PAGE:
The most uninteresting reason your project might fail

by Jeremy

In 1998, NASA launched the Mars Climate Orbiter, a $300 billion-plus spacecraft that traveled 400 million miles to the red planet. Even with speeds exceeding 3 miles per second, the journey took almost 9.5 months. Upon reaching its destination, the spacecraft fired its rockets to ease into a Mars orbit. The radio transmission was disrupted as the craft spun behind the planet and was expected only to resume 21 minutes later as it reappeared on the other side. Only it didn’t. The spacecraft was never heard from again.

The most uninteresting reason your project might fail

NASA investigators determined that a definitional problem doomed the craft. The engine burn was timed to slow the ship down and place it in a safe orbit 68 miles above the planet’s surface. However, the instructions for the burn were wrong, resulting in the craft attempting to orbit Mars at a disastrous altitude of only 35 miles. The problem: NASA’s spacecraft was programmed to use the metric system while the commercial contractor sent burn information to NASA using the English system (pound-seconds instead of Newton-seconds). The burn lasted too long; the probe attempted to lower an orbit and burned up in the Mars atmosphere.

This is a pretty dramatic case of the definitional problem. The engineers’ thinking was sound; their math was accurate, and their numbers were correct; the definition of those numbers (English versus metric) was misunderstood. 

A contentious area fueled by definitional problems is downtime. Imagine a situation where IT takes email offline every Sunday at 2:00 a.m. for preventive maintenance. At 2:10 a.m., the VP of marketing tries to send an email to the head of Europe, only to get a message that the email is not available. Later that month, the VP of marketing was surprised to see an IT report saying there was no email downtime. Result: The VP resolves never to trust IT reports again.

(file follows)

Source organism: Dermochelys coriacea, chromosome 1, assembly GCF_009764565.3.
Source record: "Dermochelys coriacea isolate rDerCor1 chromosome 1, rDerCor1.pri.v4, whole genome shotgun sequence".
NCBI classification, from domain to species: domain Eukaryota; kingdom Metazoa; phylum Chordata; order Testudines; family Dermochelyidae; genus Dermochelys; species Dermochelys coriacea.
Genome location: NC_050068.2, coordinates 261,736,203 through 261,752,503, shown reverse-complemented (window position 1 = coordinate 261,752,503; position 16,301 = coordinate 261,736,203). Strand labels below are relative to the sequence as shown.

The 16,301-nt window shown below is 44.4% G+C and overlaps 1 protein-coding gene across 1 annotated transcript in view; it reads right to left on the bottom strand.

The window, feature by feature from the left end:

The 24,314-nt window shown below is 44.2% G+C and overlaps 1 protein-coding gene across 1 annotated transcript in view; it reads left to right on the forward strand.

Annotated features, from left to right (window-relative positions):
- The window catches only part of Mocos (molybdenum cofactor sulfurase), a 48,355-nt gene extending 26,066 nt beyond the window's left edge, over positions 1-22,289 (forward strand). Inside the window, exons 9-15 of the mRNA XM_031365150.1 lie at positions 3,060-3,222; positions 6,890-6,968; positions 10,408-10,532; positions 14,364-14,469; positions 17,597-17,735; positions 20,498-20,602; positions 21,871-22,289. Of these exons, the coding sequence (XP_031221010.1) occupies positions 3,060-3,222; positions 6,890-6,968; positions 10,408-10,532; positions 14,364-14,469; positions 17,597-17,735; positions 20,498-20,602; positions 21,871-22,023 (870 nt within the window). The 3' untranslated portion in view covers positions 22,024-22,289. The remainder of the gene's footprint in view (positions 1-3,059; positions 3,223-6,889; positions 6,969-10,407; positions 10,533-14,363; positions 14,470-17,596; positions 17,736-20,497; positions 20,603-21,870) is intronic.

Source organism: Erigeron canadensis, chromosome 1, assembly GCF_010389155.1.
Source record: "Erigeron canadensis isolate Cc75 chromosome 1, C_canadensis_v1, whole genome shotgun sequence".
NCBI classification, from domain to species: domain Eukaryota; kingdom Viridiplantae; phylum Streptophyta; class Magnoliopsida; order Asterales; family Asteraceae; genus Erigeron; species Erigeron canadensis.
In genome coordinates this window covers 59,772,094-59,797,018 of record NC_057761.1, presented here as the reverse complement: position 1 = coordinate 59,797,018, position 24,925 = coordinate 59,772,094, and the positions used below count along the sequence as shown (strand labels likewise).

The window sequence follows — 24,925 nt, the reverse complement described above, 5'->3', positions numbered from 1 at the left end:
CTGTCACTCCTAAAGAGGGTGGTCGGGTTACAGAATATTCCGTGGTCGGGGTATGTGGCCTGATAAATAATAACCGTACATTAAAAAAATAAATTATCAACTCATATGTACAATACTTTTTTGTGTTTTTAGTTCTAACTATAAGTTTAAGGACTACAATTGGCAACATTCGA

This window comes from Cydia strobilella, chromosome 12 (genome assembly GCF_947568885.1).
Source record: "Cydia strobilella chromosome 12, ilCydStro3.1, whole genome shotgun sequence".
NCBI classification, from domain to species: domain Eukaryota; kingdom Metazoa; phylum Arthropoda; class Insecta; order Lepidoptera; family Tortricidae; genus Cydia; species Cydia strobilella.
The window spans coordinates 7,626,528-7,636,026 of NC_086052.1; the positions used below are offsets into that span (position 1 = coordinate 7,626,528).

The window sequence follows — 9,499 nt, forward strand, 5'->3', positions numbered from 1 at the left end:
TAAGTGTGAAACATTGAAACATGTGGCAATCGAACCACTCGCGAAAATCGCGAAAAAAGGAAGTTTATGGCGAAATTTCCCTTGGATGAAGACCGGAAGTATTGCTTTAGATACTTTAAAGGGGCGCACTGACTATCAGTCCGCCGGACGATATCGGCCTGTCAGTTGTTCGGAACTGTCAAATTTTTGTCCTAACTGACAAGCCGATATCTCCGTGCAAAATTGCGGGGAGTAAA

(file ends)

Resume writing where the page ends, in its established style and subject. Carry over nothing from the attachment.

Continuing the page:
Who is right? Was email down that month? It depends on what you mean by down. It believes that down means an unscheduled interruption in service, while the user acknowledges that down means the service is unavailable, regardless of cause. Both groups have well-formulated, complete, and appropriate definitions; both definitions are adequate, accurate, and acceptable. They disagree.

Of more consequence is user management being told by IT that the total cost of their new accounting system will be $1,000,000, only to find that IT did not include in its budget transition end-user documentation or training costs. Question: who is correct? Answer: both.

When multiple parties are right, or at least not wrong, then the basis of the disagreement is probably definitional. In the example above, IT believes that the development cost consists of the hardware, software, and staffing expenses to analyze, design, code, and test a system, but not implementation, user documentation, and user training charges, which are to be borne by the user organization. The user believes the check he wrote for developing the system was the entire cost of getting his new application up and running. He is unaware of any additional “hidden” costs.

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